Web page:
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Trust Insider: Understanding tech fundamentals through a tale of two trusts
by James Carthew on Jul 30, 2013 at 00:01
Last week I talked about Polar Capital’s Global Healthcare fund and this week its technology trust caught my attention. I was struck by the contrasting fortunes of Polar Capital Technology (PCT) and RCM Technology (RTT), both of which announced results recently.
PCT’s results, covering the year to end April 2013, saw its net asset value (NAV) rising by 5.1% – marginally behind the 6% return for its benchmark, the Dow Jones World Technology Index.
RTT released half-year results for the six months to the end of May 2013. Its NAV was up 27.3%, while the same benchmark was up 15.8%.
The trust has had a good time recently. To give you some directly comparable numbers, RTT’s NAV is up 40.6% over the past year against 22.8% for PCT. Longer term, however, Polar’s fund still comes out on top – up 167% over 10 years against 113% for RTT. The two funds have similar investment objectives. Both portfolios are heavily skewed towards the US, and have the same largest holding, Google.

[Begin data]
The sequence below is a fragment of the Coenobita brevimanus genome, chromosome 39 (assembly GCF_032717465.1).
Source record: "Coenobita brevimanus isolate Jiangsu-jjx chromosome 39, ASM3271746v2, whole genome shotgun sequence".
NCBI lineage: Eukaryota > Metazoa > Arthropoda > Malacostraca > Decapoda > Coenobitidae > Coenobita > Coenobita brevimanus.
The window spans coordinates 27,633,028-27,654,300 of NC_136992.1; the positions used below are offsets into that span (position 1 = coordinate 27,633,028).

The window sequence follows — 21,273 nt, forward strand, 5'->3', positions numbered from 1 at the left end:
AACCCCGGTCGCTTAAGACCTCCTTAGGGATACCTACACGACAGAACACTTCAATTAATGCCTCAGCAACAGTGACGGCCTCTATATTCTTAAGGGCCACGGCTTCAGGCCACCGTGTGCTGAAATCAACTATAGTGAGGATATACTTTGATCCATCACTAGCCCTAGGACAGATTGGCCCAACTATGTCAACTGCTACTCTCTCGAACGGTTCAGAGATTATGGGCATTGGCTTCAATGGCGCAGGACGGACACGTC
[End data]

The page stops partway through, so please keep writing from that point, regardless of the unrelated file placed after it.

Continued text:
Neither fund is geared to any great extent or pays a dividend. PCT is managed with a longer tail of holdings but the percentage allocated to the 10 largest holdings is about the same for both funds. The fees are similar; ongoing expenses were 1.2% for both funds in their last accounting year.
The biggest difference between the two seems to be that RTT has a higher weighting to medium-sized companies than PCT.
Same location as stocks
RTT has been managed by Walter Price since May 2007. He is based in San Francisco, which is where a fair proportion of the stocks in the portfolio have their headquarters.
RCM think this gives them an edge (though, as I have discussed before, there does not seem to be much hard evidence that a manager’s location makes a difference to their investment performance). The approach to managing the fund is to try to anticipate which sectors of the technology industry are going to be the future drivers of growth and invest to take advantage of that. This should give them a bias to medium-sized companies at the expense of the mega caps.
They also say they want to be invested in the Microsofts, Apples and Ciscos of the future. Given this, you might find it odd that all three of these stocks are held in the portfolio and that Cisco was one of their top 10 holdings at the end of May 2013.
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